• Summary
  • Contents
  • Subject index

Educational Theories and Practices from the Majority World draws attention to ethnocentrism in educational research and practice. Whether it is educational theory, research or educational practices, most of the discourse is strongly marked by one single model, Western, so-called “modern” schooling. Scientific knowledge about education is typically seen as Western, and non-Western contexts are made subject to Western paradigms of inquiry.

This book counters this Western ethnocentrism and suggests some means to fight it. The Western perspective stems from a minority and it does not represent the majority of the world population that is situated outside of Europe and North-America. For millennia, various forms of educational theory and practices have been developed all over the world, and these are still in existence even though they may be ignored and despised by mainstream educational science. What does this wealth of educational forms have to offer in terms of innovative ideas? Could some of these be used to improve the quality and the appropriateness of modern schooling everywhere in the world?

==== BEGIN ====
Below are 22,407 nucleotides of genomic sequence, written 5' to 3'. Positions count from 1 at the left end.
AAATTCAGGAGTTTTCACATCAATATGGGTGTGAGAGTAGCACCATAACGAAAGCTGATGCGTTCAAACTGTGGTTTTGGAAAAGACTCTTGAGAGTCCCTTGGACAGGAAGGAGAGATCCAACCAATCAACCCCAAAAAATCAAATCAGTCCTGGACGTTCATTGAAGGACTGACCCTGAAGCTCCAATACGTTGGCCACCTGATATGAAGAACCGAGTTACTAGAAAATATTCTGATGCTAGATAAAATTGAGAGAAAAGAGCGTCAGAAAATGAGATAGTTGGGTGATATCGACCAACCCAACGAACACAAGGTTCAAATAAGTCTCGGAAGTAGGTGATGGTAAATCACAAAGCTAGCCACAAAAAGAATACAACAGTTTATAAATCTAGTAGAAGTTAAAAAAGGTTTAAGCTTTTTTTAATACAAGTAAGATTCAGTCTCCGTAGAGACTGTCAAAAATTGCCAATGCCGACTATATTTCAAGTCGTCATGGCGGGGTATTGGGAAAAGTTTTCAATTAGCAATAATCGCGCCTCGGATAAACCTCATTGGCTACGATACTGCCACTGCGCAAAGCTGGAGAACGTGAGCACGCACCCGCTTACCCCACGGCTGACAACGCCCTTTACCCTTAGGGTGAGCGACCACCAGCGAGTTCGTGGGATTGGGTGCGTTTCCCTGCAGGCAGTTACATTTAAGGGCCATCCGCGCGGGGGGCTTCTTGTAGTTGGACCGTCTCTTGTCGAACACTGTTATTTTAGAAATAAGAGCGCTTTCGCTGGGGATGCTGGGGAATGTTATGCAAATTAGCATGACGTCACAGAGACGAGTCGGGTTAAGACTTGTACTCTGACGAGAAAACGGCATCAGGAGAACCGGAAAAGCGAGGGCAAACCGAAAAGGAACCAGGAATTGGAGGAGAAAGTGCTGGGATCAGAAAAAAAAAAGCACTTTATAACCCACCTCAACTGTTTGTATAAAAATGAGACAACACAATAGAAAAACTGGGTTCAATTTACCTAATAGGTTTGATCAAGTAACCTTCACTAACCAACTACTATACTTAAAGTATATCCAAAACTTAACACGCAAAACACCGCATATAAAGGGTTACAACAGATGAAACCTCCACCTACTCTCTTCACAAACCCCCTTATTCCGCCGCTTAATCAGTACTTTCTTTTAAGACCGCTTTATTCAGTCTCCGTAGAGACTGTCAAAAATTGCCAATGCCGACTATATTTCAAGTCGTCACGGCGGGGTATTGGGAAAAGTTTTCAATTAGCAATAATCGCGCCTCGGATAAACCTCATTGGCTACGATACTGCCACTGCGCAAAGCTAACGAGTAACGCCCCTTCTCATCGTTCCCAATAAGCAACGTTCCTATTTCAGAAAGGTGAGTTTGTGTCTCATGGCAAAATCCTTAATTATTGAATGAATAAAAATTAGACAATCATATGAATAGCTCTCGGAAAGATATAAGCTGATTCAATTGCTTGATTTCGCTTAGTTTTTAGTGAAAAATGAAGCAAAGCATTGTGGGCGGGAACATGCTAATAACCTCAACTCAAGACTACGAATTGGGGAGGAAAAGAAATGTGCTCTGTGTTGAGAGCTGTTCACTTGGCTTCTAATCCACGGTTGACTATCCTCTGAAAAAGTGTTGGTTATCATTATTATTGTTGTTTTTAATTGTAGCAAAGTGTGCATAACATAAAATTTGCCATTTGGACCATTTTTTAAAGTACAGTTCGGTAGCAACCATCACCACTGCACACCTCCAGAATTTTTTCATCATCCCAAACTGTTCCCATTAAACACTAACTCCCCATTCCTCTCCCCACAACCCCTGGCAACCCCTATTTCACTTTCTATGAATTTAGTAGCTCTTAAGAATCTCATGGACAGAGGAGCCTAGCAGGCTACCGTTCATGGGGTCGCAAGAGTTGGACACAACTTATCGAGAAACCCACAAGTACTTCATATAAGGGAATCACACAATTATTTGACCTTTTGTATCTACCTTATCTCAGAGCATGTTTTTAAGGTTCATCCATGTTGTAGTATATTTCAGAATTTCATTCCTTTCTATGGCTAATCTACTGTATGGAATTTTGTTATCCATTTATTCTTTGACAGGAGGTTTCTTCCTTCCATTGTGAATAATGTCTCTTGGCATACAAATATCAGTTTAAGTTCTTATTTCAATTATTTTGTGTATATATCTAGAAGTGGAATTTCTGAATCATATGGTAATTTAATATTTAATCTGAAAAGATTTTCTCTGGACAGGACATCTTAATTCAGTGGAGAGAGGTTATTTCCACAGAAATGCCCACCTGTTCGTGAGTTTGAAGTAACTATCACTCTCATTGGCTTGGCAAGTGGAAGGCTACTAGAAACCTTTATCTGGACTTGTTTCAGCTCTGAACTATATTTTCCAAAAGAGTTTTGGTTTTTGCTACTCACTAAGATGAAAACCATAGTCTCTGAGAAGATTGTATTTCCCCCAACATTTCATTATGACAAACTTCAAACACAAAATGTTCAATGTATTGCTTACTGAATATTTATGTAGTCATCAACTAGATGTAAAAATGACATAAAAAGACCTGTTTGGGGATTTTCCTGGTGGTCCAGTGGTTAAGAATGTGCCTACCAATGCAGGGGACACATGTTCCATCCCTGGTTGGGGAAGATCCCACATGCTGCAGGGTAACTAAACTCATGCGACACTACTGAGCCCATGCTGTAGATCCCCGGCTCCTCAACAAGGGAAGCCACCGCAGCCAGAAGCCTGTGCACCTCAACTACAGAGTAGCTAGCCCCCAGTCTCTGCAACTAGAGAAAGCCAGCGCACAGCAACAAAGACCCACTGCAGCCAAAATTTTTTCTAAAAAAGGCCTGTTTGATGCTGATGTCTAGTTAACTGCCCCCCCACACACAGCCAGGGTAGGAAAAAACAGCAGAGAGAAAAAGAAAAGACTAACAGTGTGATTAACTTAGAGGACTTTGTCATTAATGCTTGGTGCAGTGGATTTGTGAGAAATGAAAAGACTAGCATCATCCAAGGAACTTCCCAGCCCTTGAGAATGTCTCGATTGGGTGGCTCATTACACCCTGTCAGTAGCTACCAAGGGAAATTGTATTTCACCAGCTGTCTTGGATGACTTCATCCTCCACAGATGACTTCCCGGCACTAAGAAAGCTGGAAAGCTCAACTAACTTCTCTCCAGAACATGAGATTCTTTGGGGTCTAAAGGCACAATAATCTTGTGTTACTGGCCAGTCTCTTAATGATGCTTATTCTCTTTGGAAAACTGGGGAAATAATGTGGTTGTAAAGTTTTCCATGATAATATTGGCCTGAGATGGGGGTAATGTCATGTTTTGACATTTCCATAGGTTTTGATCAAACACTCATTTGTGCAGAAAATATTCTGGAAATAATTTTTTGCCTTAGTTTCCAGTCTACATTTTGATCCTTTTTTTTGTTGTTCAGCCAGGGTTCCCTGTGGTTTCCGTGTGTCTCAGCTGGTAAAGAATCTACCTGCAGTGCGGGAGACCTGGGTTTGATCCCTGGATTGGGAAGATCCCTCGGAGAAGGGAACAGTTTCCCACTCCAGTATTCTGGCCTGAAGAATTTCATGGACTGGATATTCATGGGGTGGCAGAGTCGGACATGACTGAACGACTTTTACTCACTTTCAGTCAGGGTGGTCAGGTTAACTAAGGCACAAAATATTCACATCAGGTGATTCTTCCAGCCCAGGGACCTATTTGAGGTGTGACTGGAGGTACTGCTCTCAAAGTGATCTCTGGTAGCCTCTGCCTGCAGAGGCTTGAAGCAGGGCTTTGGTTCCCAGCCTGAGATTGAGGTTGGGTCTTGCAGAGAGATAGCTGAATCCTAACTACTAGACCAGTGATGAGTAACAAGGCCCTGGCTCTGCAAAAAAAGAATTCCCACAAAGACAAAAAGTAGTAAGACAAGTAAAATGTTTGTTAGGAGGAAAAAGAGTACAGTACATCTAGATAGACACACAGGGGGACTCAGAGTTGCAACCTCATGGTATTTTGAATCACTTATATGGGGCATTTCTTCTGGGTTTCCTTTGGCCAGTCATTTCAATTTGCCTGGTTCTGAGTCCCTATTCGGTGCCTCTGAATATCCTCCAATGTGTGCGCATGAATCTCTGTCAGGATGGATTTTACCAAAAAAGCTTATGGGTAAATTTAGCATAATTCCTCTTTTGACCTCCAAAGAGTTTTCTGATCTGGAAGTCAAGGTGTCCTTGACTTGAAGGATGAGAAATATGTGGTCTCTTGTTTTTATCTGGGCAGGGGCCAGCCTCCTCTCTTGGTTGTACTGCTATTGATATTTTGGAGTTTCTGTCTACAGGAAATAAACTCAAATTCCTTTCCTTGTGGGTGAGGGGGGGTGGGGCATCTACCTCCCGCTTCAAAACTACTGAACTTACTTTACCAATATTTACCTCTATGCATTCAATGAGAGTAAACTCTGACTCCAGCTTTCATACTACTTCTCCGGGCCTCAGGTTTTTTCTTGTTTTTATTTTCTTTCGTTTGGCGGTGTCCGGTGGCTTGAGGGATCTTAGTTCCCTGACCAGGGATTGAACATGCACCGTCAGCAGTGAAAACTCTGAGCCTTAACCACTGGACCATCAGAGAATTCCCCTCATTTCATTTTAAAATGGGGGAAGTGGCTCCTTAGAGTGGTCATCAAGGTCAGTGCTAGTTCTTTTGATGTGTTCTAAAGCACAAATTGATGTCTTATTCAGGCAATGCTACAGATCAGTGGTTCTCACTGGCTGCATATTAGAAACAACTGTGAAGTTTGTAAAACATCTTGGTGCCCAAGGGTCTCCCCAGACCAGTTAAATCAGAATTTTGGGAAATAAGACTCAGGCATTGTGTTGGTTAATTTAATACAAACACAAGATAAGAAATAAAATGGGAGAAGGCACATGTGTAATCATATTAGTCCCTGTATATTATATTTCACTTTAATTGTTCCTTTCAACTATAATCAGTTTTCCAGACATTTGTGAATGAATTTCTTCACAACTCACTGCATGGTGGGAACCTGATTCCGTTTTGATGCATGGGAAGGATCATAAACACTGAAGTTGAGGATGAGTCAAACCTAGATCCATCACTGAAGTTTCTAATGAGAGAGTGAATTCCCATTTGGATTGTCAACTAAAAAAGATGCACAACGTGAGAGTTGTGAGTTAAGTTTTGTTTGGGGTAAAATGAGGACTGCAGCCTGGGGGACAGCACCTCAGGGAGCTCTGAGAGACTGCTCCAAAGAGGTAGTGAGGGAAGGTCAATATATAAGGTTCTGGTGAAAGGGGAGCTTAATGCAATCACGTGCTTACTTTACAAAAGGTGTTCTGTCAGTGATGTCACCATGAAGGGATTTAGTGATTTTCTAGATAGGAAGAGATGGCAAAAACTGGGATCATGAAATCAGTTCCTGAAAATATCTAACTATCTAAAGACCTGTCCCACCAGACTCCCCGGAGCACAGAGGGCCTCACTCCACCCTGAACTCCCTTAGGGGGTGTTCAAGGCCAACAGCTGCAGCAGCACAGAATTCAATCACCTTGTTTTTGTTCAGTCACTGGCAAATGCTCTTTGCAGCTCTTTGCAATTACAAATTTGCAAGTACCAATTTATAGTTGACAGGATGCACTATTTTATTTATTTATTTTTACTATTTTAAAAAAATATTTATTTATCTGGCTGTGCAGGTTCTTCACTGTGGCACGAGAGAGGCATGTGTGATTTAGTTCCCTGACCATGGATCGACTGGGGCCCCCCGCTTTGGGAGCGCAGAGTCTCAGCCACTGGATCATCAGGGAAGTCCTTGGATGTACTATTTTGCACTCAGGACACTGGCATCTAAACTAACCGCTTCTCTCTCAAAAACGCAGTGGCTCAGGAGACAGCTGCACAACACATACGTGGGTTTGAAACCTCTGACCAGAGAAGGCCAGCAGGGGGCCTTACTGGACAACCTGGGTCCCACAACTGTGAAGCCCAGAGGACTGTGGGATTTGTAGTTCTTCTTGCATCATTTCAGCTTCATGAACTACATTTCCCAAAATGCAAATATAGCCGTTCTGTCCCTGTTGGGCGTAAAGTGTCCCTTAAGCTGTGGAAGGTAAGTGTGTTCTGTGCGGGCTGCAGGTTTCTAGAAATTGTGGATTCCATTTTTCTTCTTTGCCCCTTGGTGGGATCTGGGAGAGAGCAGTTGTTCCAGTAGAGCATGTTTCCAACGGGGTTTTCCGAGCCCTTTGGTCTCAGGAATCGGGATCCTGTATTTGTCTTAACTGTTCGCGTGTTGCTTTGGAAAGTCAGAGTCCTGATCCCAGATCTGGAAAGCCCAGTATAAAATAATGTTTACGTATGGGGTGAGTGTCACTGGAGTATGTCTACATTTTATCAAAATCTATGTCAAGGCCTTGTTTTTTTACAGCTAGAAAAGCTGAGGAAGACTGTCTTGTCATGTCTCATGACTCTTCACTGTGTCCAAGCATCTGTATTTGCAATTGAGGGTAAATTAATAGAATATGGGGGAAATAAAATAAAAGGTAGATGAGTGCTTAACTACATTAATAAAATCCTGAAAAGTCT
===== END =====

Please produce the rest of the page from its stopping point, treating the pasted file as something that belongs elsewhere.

The book contains contributions by authors from Africa, Asia, Europe, North America, Oceania, and South America. Several of them usually write in French or in Spanish, which will permit access to theories and research not always covered in English.

Buddhist Education as a Challenge to Modern Schooling
Buddhist education as a challenge to modern schooling
NilimaChangkakoti and Marie AnneBroyon

Whether a religion or a philosophy, Buddhism is most certainly an education.

The legend has it that Buddha was born with a wheel imprinted on the sole of his feet and the palms of his hands, which indicated his predestination to be either a great conqueror or a great educator (Eckel, 2003). A wise man predicted that the child would grow up to be a holy man, rather than following his father in being a ruler. Suddhodana, father of Gautama Buddha, tried to prevent this from happening by making sure that the prince lived a sequestered, protected life, ignorant of the world outside. The discovery of the outer ...

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